media coverage of tobacco control issues, which to a large extent reflects the skill and energy of tobacco control advocates and organisations
Tobacco control research in Europe is extremely fragmented26 and severely underfunded, and we were unable to obtain reliable data on research and research spending at country level. The lack of rigour of much research on the effectiveness of tobacco control policies is surprising in view of smoking’s huge impact on health and healthcare spending, and the enormous public health impact of reducing tobacco use.27 Information on media coverage has proved too difficult to collect in 30 countries with more than 20 languages and would itself require a sizeable research project. Finally, with the exception of the UK,28 most countries do not have formal anti-smuggling strategies. Even if they did they would be difficult to evaluate as they are generally confidential. Success in the fight against smuggling is possible but usually happens as a result of coordinated, international actions.29
Scoring systems have been developed by others. Gilpin and colleagues developed an index for US state tobacco control outcomes based on cigarette prices and workplace and home smoking bans.30 Chriqui and colleagues31 applied a rating system to state indoor air laws in the USA, and the American Lung Association measures tobacco control activities at state level based on spending, smoke-free air laws, cigarette excise tax and youth access laws.32 However, these systems compare tobacco control policies within the same legal system, so measurement of enforcement, and comparisons, are easier. As far as we know the TCS is the first scale to be developed for use in so many countries. We hope it will be used and tested in many more.
What this paper adds
There are published studies describing scoring systems for tobacco control programmes but none has developed a systematic scoring system that can be used in many different countries with different languages, legal systems, etc. The Tobacco Control Scale uses a systematic scoring system that permits comparison in 30 European countries, and this study presents preliminary results using the new scale.
As we have indicated, we think it will be necessary to add policies to the scale, especially policies to reduce the harmfulness of tobacco products. At the moment regulation of nicotine and tobacco products is not based on rational or public health grounds, so as better regulation develops in some countries, the tobacco control scale should reflect it, especially in view of its enormous potential impact on public health. There is already vigorous discussion in the tobacco control field of the role smokeless tobacco in Sweden (snus) has played in the decline in smoking prevalence.33–36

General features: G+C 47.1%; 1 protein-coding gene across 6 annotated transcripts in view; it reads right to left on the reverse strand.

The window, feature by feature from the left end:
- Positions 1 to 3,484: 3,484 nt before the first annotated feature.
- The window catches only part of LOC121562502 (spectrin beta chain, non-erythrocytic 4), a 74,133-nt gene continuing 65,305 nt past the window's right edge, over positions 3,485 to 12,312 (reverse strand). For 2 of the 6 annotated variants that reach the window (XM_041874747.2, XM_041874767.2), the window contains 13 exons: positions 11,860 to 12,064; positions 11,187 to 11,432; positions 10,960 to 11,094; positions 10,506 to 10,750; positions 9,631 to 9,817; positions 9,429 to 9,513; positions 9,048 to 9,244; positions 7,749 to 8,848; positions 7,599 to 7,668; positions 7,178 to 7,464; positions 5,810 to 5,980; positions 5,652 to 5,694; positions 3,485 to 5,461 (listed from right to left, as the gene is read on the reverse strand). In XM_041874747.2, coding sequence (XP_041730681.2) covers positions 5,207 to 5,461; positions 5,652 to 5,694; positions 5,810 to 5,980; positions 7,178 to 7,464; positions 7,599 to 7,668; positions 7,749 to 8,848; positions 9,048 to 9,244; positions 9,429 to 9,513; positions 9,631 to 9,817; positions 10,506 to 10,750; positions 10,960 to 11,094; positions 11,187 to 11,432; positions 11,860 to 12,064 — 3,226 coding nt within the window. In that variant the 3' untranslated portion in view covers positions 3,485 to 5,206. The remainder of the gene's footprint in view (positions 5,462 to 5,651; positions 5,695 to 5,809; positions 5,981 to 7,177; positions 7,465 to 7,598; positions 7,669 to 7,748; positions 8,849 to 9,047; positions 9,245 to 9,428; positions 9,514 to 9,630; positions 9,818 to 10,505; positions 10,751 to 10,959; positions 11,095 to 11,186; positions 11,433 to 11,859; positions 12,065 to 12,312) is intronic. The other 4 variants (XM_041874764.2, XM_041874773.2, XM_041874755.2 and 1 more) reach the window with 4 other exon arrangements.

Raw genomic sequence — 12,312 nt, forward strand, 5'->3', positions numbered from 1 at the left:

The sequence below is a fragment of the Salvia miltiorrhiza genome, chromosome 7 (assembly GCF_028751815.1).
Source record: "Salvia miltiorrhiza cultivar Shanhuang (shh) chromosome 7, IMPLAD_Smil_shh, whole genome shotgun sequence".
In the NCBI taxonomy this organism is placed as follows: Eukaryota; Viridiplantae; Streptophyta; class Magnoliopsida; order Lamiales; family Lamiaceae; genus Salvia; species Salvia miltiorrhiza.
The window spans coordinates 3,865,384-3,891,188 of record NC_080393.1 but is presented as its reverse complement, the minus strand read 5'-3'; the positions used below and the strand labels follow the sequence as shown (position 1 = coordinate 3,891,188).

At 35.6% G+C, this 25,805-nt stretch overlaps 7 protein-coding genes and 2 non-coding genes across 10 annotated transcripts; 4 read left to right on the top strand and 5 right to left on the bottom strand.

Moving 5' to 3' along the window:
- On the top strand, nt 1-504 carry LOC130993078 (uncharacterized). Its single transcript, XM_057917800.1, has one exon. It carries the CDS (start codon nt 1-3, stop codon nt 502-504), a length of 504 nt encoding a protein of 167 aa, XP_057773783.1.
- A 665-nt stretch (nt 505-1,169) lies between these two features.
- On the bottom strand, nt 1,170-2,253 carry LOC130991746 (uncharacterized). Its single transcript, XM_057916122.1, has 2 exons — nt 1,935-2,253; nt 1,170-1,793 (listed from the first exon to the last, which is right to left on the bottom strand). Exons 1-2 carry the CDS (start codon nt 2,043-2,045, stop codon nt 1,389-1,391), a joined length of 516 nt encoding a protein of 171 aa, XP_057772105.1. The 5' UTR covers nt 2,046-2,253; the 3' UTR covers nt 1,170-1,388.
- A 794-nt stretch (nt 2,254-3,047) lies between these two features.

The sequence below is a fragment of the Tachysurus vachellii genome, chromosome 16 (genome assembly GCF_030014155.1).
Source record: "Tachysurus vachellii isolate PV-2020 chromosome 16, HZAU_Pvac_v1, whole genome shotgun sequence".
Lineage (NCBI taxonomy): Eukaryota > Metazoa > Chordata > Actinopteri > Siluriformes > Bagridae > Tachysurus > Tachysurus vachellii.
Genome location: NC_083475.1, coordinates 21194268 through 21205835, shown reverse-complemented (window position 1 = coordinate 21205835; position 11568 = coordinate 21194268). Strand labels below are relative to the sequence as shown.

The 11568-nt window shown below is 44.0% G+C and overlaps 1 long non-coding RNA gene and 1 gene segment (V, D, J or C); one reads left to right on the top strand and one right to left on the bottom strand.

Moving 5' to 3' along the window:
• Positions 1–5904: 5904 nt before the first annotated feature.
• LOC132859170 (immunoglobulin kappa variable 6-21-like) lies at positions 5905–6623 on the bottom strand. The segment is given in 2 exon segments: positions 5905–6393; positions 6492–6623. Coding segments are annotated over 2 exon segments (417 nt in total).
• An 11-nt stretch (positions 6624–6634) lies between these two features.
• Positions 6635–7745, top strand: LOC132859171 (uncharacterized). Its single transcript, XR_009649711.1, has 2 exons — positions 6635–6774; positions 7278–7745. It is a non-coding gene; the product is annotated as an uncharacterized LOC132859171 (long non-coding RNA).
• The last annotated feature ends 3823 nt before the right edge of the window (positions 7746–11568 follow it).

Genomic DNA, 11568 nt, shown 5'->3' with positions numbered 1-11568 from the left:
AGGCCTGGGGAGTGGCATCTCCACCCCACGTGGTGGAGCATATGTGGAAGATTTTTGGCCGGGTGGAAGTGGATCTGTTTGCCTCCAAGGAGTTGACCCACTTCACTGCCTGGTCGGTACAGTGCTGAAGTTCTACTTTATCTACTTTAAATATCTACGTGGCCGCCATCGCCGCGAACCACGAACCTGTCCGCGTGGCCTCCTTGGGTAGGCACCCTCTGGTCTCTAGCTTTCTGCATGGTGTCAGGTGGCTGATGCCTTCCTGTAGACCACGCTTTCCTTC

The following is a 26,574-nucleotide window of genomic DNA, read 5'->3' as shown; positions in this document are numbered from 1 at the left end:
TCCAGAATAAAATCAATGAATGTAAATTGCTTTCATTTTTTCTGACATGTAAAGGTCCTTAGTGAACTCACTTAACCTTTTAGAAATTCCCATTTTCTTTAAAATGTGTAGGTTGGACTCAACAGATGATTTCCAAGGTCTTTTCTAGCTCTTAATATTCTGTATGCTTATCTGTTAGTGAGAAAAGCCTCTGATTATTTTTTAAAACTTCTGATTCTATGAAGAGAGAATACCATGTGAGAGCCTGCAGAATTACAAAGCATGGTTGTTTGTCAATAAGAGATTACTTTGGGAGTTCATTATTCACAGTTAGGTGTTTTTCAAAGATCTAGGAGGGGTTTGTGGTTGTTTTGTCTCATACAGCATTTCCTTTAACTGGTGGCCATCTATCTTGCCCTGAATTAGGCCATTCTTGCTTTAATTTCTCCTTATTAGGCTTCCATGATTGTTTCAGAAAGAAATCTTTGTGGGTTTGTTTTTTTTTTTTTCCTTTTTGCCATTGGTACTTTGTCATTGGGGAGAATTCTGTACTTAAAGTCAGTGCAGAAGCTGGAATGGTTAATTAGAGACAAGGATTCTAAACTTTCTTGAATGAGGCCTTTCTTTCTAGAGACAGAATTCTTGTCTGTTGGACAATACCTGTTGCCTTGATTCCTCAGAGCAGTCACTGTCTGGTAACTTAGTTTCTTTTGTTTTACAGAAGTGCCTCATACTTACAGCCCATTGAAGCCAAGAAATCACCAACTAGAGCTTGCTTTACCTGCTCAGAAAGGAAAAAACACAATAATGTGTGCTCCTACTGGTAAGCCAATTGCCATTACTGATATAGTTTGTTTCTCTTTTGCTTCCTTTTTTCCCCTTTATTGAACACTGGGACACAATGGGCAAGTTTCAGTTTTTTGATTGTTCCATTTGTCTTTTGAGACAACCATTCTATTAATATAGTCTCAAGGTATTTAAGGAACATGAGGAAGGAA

The need for more funding on tobacco control and research
In the EU, only the UK spent more than €2 per capita per year on tobacco control. The 2004 ASPECT report recommended that EU members immediately increase per capita spending by €1–3. The best system is illustrated by Iceland, where the law obliges the government to spend at least 0.9% of total consumer spending on tobacco, on tobacco control: per capita spending is €2.27 per annum.37 However, tobacco control spending by the tobacco industry appears to be extremely bad for tobacco control and tobacco control budgets. Tobacco control funding by the German government was only €0.01 per capita in 2004—an incredible 1 cent. Spending appears to be low because the tobacco industry provides funding, as the result of a five year €11.8 million contract between the German Ministry of Health and the industry.38 Belgium has a similar problem. The Rodin Foundation is a non-profit organisation founded in 2000, partly at the initiative of the finance minister, funded by the tobacco industry, with a budget of €1 850 000 per year for six years.39
Finally, we acknowledge that this scale is work in progress. We would like to examine how the scale relates to smoking prevalence, and develop better measures of implementation. However, this will require standardised survey data based on large, representative samples, and accurate estimates of cross border shopping and illegal tobacco trade in the 30 countries. At the moment different countries use different prevalence measures, making it extremely difficult to compare the impact of policies between countries. Such research will cost money, but in the EU spending on research and evaluation is extremely low generally. The 2004 EU funded ASPECT report concluded: “A strong science base for tobacco control policy and interventions is … essential to improve societal understanding of the effects of tobacco on health and to best direct resources towards its control”.26
This project received financial support from the European Commission’s EU Public Health Programme 2003–2008 through the EC-ENSP grant agreement 2004323. Neither the European Network on Smoking Prevention nor the European Commission nor any person acting in their name can be held responsible for any use that may be made of the information contained in this document. We warmly thank the panel of experts and ENSP correspondents for their crucial contribution to the project and Michael Forrest (ENSP) for administrative support, including sending out the questionnaires to the ENSP correspondents. Thanks finally to David Sweanor, who commented on an earlier version of this paper, and Robert West for advice on scale validity and reliability.
Competing interests: LJ, none; MR, none.